Penn National Gaming Inc. (NASDAQ:PENN) continues to take over the regional gaming space, both through its industry-leading operations and transformative acquisitions. Its recently released fourth-quarter results showed further growth, although it didn't translate to as much bottom-line improvement as management would have liked.
What the quarter looked like
Revenue was up 3.5% to $769.0 million as each of the company's regions showed growth. But adjusted EBITDA after master lease payments fell 19.5% to $68.8 million, well below its guidance of $91.7 million. Management said stock compensation of $10.6 million and transaction costs of $5.1 million related to the Pinnacle buyout took a toll on earnings.
While results were mixed for the quarter, revenue did grow consistently across the country. In the Northeast, revenue was up 1.5% to $383.7 million; in the South/West region, revenue was up 12% to $151.5 million; and in the Midwest, revenue rose 3.3% to $222.3 million.
The shadow over Penn National's results
Earnings are important, but currently, investors are more interested in the $2.8 billion acquisition of Pinnacle Entertainment that was announced in mid-December. The deal will create a regional powerhouse with 41 resorts in 20 locales across the country, more reach geographically than any U.S. operator, and second only to Caesars Entertainment in its number of casinos. That much consolidation will reduce competition among regional gaming companies, and allow Penn National to expand its margins.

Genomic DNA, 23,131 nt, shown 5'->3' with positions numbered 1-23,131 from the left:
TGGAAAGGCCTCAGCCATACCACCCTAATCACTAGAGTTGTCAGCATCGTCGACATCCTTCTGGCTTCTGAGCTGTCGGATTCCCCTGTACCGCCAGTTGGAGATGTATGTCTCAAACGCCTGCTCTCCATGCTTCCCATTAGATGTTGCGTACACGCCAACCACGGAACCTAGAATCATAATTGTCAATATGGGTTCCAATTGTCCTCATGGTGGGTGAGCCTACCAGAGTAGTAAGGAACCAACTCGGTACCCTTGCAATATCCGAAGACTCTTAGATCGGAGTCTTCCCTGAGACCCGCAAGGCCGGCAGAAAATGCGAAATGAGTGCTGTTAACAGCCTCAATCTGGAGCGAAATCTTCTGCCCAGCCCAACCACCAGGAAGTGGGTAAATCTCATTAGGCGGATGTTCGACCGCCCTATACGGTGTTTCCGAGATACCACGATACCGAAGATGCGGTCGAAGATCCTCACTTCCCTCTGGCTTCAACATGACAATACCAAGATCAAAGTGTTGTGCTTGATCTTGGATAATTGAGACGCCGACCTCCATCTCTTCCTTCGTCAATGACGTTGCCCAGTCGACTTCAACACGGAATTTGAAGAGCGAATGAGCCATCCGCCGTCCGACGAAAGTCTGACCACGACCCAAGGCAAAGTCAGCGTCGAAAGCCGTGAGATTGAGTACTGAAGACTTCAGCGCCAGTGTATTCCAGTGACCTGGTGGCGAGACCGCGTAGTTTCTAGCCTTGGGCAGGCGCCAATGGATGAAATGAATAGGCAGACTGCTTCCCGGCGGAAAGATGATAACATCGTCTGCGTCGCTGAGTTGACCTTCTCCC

Adjusted EBITDA margin for Penn National was 26.8% in the fourth quarter. I would expect that figure to rise consistently after the acquisition closes. In Macau, the leading operators consistently have EBITDA margins over 30%, so that's a target it could conceivably hit.
Why Penn National is riskier than ever
Regional gaming used to be a battle between a handful of players, but now three former leaders, Ameristar, Pinnacle, and Penn National, will be under one roof -- which gives it considerable muscle in the market.
However, what investors should keep in mind is that Penn National will be riskier than ever as an investment. Gaming & Leisure Properties owns most of the company's real estate, and Penn National's operating company has $972.3 million of net debt on top of a $2.51 billion market cap. Based on 2017 EBITDA after master lease payments of $390.5 million, the company's enterprise-value-to-EBITDA ratio is 8.9. That's not a crazy multiple by traditional standards, but it holds no real estate to fall back on if times get tough.
If Penn National continues to grow, the stock will have a lot of leverage, but if revenue and earnings fall due to a recession or something else out of management's control, the stock could plunge.
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